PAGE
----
Overpowered cards are cards where they seem to have a greater effect than similar cards for the same cost...

    Juggernaut, for 4 mana you get a 5/3 which can't be blocked by walls... It's overpowered compared to other 4 CC artifacts. But, I wouldn't call it broken... If it came with Shroud or Trample, it'd be broken.

    Broken cards are overpowered cards and/or those which are extremely undercost. They also tend to break/bend the traditional rules. Like Strip Mine...

    Broken cards usually would make any deck in that color better - regardless of the theme...

    Demonic Tutor - is it broken or overpowered? On it's own, I'd say it's just overpowered, you're wasting a cardslot to simply get a card - although it's always the card you need at the time... And, when it allows you to fetch broken restricted cards it becomes truly broken.

    Vampiric Tutor - is it broken or overpowered? Very similar to Demonic Tutor - 1 mana cheaper (replaced by 2 life lost)... but, you don't get to put the card in your hand, so it's not an extra draw. So, it's weaker than Demonic Tutor, but probably still broken.

    Ring of Mahruf - is it broken or overpowered? More powerful than Demonic Tutor because you can get any card you own, not just one of those in your library... but, it costs a lot more to use it - you spend 10 mana and it replaces a draw (like Vampiric Tutor). To me, I'm not really sure it's broken, plus in a tournament setting it only gets you a card from your sideboard.

    So, here's some stuff for Oversoul to tear apart since he likes breaking down posts word by word... Line by Line. :) I'm not going to take offense and none was meant, it's just what he does.
  8. Spiderman CPA Man in Tights, Dopey Administrative Assistant

    I think there are broken combos but yeah, certain types of cards lend themselves to abuse in the right deck... the search or Tutor cards certainly fall in that category, but if you're just using Demonic Tutor to get a Sengir Vampire, it isn't broken, just a strong card to get an answer.
  9. Oversoul The Tentacled One

    They're synonymous. Or at least roughly equivalent.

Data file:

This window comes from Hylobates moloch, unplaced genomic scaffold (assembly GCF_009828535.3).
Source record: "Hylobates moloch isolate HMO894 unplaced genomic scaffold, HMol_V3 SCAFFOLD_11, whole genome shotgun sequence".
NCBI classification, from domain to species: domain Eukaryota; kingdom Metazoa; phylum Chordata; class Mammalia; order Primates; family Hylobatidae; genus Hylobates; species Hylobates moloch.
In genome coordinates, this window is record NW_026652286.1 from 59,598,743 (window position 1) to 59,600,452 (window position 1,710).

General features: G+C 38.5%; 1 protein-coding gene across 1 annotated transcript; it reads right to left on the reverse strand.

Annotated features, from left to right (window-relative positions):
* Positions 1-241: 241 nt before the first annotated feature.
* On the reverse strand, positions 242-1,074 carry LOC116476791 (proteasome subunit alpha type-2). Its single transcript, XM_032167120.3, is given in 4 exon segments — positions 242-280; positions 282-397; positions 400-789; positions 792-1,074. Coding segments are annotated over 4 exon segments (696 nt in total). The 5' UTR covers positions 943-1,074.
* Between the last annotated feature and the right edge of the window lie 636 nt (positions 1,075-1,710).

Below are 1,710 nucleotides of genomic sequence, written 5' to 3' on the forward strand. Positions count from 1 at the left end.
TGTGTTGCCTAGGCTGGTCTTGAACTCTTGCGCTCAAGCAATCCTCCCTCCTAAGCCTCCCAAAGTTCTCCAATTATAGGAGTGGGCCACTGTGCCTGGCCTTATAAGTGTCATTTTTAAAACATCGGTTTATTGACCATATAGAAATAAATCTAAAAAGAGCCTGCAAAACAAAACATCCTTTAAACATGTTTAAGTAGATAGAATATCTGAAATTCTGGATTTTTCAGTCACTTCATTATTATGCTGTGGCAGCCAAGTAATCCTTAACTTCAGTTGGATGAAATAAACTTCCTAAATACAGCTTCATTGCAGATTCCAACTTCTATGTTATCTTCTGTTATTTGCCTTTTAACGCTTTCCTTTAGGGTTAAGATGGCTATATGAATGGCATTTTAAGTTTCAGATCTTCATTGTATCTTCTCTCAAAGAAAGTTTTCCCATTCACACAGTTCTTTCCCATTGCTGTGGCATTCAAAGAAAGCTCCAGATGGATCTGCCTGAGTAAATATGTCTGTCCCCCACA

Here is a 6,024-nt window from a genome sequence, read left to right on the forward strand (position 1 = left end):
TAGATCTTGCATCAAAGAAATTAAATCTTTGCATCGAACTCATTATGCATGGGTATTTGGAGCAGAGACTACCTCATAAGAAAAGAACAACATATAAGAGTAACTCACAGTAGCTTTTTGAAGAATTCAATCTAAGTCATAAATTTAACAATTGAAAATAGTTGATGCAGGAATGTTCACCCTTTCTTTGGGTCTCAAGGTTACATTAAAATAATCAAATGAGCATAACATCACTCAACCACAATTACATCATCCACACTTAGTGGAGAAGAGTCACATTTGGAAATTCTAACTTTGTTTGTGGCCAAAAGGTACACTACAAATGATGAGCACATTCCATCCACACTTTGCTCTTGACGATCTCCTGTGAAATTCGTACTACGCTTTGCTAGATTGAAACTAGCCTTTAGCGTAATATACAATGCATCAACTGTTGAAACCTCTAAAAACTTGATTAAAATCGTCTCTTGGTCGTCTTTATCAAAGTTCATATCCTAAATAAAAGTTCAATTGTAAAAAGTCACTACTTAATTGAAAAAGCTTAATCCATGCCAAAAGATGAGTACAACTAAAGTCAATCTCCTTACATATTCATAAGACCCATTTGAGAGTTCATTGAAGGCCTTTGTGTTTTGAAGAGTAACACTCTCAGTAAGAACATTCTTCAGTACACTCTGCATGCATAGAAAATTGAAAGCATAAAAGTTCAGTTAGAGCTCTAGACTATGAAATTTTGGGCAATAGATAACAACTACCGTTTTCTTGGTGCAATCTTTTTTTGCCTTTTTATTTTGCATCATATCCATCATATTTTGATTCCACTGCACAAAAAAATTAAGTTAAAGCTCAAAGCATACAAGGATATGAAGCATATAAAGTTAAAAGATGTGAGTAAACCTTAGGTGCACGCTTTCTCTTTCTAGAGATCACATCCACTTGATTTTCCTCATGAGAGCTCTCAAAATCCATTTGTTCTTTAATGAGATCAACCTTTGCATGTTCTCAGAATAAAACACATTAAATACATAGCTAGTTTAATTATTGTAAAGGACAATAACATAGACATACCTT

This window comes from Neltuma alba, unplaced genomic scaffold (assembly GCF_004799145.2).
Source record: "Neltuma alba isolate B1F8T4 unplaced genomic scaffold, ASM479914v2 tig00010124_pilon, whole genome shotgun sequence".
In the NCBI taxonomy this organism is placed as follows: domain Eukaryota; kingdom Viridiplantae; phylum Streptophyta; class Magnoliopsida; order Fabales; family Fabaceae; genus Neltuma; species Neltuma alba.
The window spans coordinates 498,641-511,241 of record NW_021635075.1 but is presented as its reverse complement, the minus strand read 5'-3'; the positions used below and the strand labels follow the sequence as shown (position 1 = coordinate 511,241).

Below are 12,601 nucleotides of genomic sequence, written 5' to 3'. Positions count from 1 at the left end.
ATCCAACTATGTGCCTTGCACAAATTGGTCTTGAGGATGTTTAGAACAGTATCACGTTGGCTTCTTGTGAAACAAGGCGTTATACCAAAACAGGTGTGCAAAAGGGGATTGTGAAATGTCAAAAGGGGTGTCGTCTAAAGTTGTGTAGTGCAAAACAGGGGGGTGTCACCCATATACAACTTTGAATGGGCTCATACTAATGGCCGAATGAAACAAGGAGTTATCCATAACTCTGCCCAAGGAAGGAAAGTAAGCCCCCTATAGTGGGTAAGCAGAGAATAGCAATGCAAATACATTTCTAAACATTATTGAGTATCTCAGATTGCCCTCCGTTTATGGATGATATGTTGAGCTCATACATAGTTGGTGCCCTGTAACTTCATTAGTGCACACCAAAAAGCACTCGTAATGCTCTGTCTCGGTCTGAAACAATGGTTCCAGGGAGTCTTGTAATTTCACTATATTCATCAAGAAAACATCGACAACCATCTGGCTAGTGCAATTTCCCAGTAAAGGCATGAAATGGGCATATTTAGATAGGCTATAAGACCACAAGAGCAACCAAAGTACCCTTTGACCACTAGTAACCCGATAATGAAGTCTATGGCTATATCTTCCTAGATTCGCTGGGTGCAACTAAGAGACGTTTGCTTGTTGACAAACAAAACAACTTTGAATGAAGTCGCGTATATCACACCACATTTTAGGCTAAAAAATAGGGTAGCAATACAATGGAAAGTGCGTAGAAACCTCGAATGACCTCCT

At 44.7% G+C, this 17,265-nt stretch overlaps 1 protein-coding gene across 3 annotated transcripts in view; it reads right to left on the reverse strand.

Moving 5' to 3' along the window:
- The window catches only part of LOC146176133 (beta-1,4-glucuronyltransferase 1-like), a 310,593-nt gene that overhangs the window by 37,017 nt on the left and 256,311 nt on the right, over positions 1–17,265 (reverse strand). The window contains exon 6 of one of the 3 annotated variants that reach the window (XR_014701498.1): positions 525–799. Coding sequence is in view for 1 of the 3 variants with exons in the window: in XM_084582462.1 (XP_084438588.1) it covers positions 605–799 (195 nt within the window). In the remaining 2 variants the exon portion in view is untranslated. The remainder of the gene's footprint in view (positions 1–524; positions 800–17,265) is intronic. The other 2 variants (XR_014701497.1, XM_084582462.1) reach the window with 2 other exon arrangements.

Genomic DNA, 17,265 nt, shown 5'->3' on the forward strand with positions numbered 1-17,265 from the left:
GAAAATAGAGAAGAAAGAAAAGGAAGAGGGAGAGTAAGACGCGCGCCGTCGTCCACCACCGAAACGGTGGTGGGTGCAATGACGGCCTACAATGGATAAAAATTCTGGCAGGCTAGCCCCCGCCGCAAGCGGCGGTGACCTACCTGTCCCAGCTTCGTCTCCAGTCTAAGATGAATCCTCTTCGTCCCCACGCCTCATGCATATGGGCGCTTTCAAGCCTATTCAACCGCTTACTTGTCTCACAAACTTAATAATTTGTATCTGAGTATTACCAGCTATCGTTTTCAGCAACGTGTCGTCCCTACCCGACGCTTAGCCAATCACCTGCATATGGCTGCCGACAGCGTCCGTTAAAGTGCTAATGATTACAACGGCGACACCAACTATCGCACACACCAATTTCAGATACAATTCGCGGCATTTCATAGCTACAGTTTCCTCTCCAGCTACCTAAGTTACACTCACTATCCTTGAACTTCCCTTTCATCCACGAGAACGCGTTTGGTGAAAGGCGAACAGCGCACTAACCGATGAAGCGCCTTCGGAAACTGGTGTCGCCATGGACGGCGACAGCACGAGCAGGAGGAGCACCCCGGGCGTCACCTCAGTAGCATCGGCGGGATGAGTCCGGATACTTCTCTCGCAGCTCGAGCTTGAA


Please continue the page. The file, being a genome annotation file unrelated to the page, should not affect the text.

How would it be incorrect? It's a slang term, as I've been saying. Language in general isn't immutable and this is especially true for slang. And I've seen no evidence that "broken" originally meant that something was above "overpowered" on some hierarchy. We don't even really know where it came from, so it seems pretty bold to insist that it was "watered down." Incidentally, I do tend to think of "broken" as being more than just a little overpowered. It's not so simple as "broken > overpowered." I guess anything that is broken IS overpowered, but things that are only moderately overpowered (if that even makes sense) probably aren't broken.

    Also, you've been contending that it's not cards that are broken at all, but interactions. So when you say, "If a card is broken, it's an overwhelming factor, it's simply dominating" what does that mean? Can cards be broken after all?

    But it seems from what Spidey's been saying that he would contend that Strip Mine is not broken. It's banned in Legacy, so it can't be used there, doesn't produce any dominant decks there, and therefore isn't broken. It's restricted in Vintage, doesn't produce any dominant decks there, and therefore isn't broken.

    I don't know. I consider Timetwister to be broken, but not every blue deck would use it. For control decks, it refills your opponent's hand, which could be bad. But for combo decks it's a godsend.

    I'd call the tutors broken. It is true that if you put them in some format where only bad cards aren't banned, they wouldn't do much good, but in general, what they do is really powerful. Ring is overcosted and I'd only use it in really casual games.
  10. Spiderman CPA Man in Tights, Dopey Administrative Assistant

    And that pretty much sums up our disagreement.
  11. Oversoul The Tentacled One

    I quoted the Wiktionary definition in post #8 and it took you until now to say that you disagreed with it?
  12. Spiderman CPA Man in Tights, Dopey Administrative Assistant

    <shrug> I missed the connection then.
  13. BigBlue Magic Jones

    I don't care about Wiktionary...

    And I agree w/ Spidey that they aren't equivalent... In terms of Magic at the very least.

    Strip Mine isn't "overpowered" - it's a 1 for 1 land...

    But I would say it's broken - because it bends rules as uncounterable, unrespondable land destruction. Yes, you can respond to the activation.

    I don't agree w/ Spidey if his assertion is that because it's restricted or banned it isn't broken anymore... The reason it's banned or restricted is because it is broken. There are plenty of overpowered cards which aren't banned or restricted. Spiritmonger is overpowered - for 5 you get a real Beast of a creature with amazing abilities. Never been banned or restricted that I know of. Masticore is another card I'd call overpowered, but never restricted or banned that I'm aware of. I don't know that either of those cards is Broken (Masticore's upkeep cost seems to make up for his ability).